Put together something you can be proud of and you’ll be less likely to abandon your planner by the time April rolls around.My planner is pretty simple. There were big plans, but I quickly realized that I didn’t need much more than DIY dividers and a simple color scheme. I also printed dot grid paper so I can use my planner as more of a bullet journal, creating unique layouts as I go.
Currently, I’m creating my own calendar and blogging inserts on Word and will be completely reorganizing my planner to keep everything in one central location.
clutter = chaos. remember that.
I have put off organizing my home for years because I wanted to find the right storage boxes to match my home. What a pitiful excuse…
Finally, I decided to woman-up and I settled for an assortment of green bins from the Dollar Tree. They were inexpensive, cohesive and nobody was going to see them anyway. After all the indecisiveness, they actually ended up working perfectly. Especially with so many different size options available.
I have “organized” in the past, but having these compartments really does make a difference. No matter what, it seemed that things would always get mixed around in my drawers shortly after I tucked everything into their place.
Now, after seven months of having things stay in their given place, I can say that my home is truly organized and I am enjoying the benefits.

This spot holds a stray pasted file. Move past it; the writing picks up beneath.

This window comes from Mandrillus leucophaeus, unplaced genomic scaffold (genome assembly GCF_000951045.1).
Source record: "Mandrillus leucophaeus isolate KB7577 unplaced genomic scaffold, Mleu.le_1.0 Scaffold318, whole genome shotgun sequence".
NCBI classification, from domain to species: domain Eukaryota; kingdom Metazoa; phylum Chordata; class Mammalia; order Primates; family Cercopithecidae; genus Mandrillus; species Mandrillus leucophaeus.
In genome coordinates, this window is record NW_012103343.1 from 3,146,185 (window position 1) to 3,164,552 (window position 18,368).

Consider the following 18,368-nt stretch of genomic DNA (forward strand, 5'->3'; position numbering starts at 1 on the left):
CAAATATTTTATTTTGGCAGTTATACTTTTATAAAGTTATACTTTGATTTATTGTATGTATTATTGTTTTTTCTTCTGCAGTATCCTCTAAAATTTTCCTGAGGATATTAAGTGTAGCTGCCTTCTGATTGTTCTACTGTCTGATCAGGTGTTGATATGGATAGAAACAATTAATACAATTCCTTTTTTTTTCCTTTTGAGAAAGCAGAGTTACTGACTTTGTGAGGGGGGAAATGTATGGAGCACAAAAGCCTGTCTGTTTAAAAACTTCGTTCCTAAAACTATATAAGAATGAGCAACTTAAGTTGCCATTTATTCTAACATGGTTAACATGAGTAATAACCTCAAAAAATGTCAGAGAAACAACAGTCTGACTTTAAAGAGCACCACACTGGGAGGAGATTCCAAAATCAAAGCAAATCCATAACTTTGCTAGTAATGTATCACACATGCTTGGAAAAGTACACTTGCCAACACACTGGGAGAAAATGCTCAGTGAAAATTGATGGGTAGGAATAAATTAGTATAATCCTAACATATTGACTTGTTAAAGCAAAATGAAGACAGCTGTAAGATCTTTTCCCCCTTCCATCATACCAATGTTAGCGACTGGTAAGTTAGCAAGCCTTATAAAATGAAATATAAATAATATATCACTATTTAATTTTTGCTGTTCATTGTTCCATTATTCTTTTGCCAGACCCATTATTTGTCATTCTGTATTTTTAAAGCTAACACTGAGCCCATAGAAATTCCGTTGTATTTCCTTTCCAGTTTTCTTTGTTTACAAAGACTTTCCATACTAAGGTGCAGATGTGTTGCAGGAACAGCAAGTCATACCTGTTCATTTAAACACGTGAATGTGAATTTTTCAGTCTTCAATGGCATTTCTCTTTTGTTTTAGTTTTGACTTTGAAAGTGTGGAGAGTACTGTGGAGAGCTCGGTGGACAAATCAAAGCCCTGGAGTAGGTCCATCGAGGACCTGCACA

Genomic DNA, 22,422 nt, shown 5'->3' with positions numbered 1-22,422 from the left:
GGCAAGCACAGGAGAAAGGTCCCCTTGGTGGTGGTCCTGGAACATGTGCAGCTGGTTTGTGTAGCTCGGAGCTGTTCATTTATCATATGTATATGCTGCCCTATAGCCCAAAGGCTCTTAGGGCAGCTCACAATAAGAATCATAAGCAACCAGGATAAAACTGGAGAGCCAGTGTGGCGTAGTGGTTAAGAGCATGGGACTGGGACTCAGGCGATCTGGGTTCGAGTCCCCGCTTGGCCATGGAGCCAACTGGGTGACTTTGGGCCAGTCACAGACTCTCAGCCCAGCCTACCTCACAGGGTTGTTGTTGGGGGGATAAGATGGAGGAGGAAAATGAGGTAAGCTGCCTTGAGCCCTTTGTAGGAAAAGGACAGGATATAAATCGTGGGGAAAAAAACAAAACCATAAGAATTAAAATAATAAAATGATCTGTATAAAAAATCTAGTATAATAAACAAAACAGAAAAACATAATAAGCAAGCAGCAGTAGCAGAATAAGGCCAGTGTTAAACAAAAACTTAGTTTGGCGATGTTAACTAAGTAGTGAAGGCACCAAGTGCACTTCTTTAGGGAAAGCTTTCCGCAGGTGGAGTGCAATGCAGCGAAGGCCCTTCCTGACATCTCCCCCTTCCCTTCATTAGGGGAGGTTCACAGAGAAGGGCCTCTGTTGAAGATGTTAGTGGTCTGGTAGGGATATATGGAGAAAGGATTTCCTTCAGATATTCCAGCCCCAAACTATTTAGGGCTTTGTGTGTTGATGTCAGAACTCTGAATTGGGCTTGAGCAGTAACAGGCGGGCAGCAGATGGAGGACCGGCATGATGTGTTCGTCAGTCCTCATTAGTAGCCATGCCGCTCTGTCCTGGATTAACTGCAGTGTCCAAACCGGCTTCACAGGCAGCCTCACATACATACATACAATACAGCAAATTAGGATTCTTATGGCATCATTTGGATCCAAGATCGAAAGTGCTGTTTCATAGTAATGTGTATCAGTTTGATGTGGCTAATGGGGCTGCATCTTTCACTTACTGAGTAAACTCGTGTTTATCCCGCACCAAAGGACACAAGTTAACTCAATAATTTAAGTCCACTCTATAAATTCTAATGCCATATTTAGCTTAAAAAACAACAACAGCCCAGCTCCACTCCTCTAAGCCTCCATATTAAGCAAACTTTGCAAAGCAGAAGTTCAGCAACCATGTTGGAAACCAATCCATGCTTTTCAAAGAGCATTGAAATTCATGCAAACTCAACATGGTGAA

Here’s my easy method:
What areas do you need to organize in your home? Write them all down, pick one and start there.
YouTube (I love this channel) and Pinterest both provide great motivation and unique ideas. After spending a little time browsing, go purchase any needed racks, hangers or bins.
Measure beforehand, if needed, but don’t fret over it; you can always return and exchange anything that doesn’t fit.
Once you have your supplies, begin pulling everything out of the space. Go through each item, creating piles to toss, donate or sell, then organize the things you want to keep into groups if it makes sense.
Be brutal here, especially while working on a closet. I try to see it this way: It’s selfish of me to keep something hidden and rotting away if someone else can enjoy it.
It also helps that I give my clothes to my sister-in-law, so I get see them on occasion. 🙂
There is one final article remaining in the SAHM Success Series, aimed to make your life simpler and keep you in control.
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SAHM SUCCESS SERIES
Article I –yourself
Article II –marriage
Article III –kids